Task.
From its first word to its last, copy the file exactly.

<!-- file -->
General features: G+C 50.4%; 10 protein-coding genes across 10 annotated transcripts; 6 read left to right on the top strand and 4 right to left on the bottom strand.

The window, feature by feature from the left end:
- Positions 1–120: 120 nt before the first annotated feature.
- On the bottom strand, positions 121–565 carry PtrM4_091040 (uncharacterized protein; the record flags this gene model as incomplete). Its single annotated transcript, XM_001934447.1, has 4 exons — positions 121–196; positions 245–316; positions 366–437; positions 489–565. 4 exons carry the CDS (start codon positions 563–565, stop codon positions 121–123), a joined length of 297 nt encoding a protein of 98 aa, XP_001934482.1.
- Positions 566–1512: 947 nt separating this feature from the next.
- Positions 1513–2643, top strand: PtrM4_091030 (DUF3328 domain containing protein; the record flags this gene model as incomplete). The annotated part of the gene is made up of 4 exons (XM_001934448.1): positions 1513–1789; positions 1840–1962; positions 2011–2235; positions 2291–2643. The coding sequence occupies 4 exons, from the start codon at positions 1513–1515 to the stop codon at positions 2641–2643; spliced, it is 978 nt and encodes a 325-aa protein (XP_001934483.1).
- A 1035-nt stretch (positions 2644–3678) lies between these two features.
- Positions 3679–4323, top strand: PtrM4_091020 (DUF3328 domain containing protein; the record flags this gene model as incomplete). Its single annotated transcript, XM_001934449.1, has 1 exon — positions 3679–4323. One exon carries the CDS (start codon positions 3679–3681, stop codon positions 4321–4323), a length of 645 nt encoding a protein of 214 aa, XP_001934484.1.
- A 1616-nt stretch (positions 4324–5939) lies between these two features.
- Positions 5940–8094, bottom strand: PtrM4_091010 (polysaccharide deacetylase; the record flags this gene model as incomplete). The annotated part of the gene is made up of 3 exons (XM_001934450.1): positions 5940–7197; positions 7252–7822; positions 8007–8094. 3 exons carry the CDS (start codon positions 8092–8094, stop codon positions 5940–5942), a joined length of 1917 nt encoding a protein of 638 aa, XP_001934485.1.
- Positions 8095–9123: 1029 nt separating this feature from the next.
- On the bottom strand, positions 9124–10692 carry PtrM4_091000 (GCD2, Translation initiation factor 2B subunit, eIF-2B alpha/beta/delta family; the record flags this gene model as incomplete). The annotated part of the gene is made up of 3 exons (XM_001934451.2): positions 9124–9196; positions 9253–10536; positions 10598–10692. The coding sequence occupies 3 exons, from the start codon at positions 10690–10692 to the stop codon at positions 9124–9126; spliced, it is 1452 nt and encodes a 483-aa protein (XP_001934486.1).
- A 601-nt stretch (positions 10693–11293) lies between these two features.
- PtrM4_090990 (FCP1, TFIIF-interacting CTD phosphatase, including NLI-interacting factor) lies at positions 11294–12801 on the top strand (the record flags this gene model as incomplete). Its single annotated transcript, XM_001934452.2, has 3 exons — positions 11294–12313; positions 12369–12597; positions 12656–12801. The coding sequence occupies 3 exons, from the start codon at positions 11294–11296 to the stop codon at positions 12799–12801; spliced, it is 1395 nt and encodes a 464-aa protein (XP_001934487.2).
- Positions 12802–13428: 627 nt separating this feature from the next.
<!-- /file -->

General features: G+C 50.4%; 10 protein-coding genes across 10 annotated transcripts; 6 read left to right on the top strand and 4 right to left on the bottom strand.

The window, feature by feature from the left end:
- Positions 1–120: 120 nt before the first annotated feature.
- On the bottom strand, positions 121–565 carry PtrM4_091040 (uncharacterized protein; the record flags this gene model as incomplete). Its single annotated transcript, XM_001934447.1, has 4 exons — positions 121–196; positions 245–316; positions 366–437; positions 489–565. 4 exons carry the CDS (start codon positions 563–565, stop codon positions 121–123), a joined length of 297 nt encoding a protein of 98 aa, XP_001934482.1.
- Positions 566–1512: 947 nt separating this feature from the next.
- Positions 1513–2643, top strand: PtrM4_091030 (DUF3328 domain containing protein; the record flags this gene model as incomplete). The annotated part of the gene is made up of 4 exons (XM_001934448.1): positions 1513–1789; positions 1840–1962; positions 2011–2235; positions 2291–2643. The coding sequence occupies 4 exons, from the start codon at positions 1513–1515 to the stop codon at positions 2641–2643; spliced, it is 978 nt and encodes a 325-aa protein (XP_001934483.1).
- A 1035-nt stretch (positions 2644–3678) lies between these two features.
- Positions 3679–4323, top strand: PtrM4_091020 (DUF3328 domain containing protein; the record flags this gene model as incomplete). Its single annotated transcript, XM_001934449.1, has 1 exon — positions 3679–4323. One exon carries the CDS (start codon positions 3679–3681, stop codon positions 4321–4323), a length of 645 nt encoding a protein of 214 aa, XP_001934484.1.
- A 1616-nt stretch (positions 4324–5939) lies between these two features.
- Positions 5940–8094, bottom strand: PtrM4_091010 (polysaccharide deacetylase; the record flags this gene model as incomplete). The annotated part of the gene is made up of 3 exons (XM_001934450.1): positions 5940–7197; positions 7252–7822; positions 8007–8094. 3 exons carry the CDS (start codon positions 8092–8094, stop codon positions 5940–5942), a joined length of 1917 nt encoding a protein of 638 aa, XP_001934485.1.
- Positions 8095–9123: 1029 nt separating this feature from the next.
- On the bottom strand, positions 9124–10692 carry PtrM4_091000 (GCD2, Translation initiation factor 2B subunit, eIF-2B alpha/beta/delta family; the record flags this gene model as incomplete). The annotated part of the gene is made up of 3 exons (XM_001934451.2): positions 9124–9196; positions 9253–10536; positions 10598–10692. The coding sequence occupies 3 exons, from the start codon at positions 10690–10692 to the stop codon at positions 9124–9126; spliced, it is 1452 nt and encodes a 483-aa protein (XP_001934486.1).
- A 601-nt stretch (positions 10693–11293) lies between these two features.
- PtrM4_090990 (FCP1, TFIIF-interacting CTD phosphatase, including NLI-interacting factor) lies at positions 11294–12801 on the top strand (the record flags this gene model as incomplete). Its single annotated transcript, XM_001934452.2, has 3 exons — positions 11294–12313; positions 12369–12597; positions 12656–12801. The coding sequence occupies 3 exons, from the start codon at positions 11294–11296 to the stop codon at positions 12799–12801; spliced, it is 1395 nt and encodes a 464-aa protein (XP_001934487.2).
- Positions 12802–13428: 627 nt separating this feature from the next.